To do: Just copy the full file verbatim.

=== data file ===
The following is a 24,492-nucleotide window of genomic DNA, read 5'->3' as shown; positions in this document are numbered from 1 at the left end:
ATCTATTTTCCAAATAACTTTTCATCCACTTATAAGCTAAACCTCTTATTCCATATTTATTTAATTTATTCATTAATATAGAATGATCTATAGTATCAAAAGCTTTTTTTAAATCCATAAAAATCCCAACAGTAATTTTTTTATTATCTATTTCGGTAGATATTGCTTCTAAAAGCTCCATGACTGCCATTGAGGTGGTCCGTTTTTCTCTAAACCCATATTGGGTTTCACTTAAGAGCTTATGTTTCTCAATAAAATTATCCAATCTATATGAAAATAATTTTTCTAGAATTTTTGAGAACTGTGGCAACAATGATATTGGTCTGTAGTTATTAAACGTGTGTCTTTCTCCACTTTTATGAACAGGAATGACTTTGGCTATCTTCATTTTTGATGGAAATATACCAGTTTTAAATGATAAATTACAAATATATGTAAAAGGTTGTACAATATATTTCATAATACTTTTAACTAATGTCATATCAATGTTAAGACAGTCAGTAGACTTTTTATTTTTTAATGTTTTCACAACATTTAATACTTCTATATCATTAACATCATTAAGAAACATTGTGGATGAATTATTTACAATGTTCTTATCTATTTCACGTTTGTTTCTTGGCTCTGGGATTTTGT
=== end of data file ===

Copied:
The following is a 24,492-nucleotide window of genomic DNA, read 5'->3' as shown; positions in this document are numbered from 1 at the left end:
ATCTATTTTCCAAATAACTTTTCATCCACTTATAAGCTAAACCTCTTATTCCATATTTATTTAATTTATTCATTAATATAGAATGATCTATAGTATCAAAAGCTTTTTTTAAATCCATAAAAATCCCAACAGTAATTTTTTTATTATCTATTTCGGTAGATATTGCTTCTAAAAGCTCCATGACTGCCATTGAGGTGGTCCGTTTTTCTCTAAACCCATATTGGGTTTCACTTAAGAGCTTATGTTTCTCAATAAAATTATCCAATCTATATGAAAATAATTTTTCTAGAATTTTTGAGAACTGTGGCAACAATGATATTGGTCTGTAGTTATTAAACGTGTGTCTTTCTCCACTTTTATGAACAGGAATGACTTTGGCTATCTTCATTTTTGATGGAAATATACCAGTTTTAAATGATAAATTACAAATATATGTAAAAGGTTGTACAATATATTTCATAATACTTTTAACTAATGTCATATCAATGTTAAGACAGTCAGTAGACTTTTTATTTTTTAATGTTTTCACAACATTTAATACTTCTATATCATTAACATCATTAAGAAACATTGTGGATGAATTATTTACAATGTTCTTATCTATTTCACGTTTGTTTCTTGGCTCTGGGATTTTGT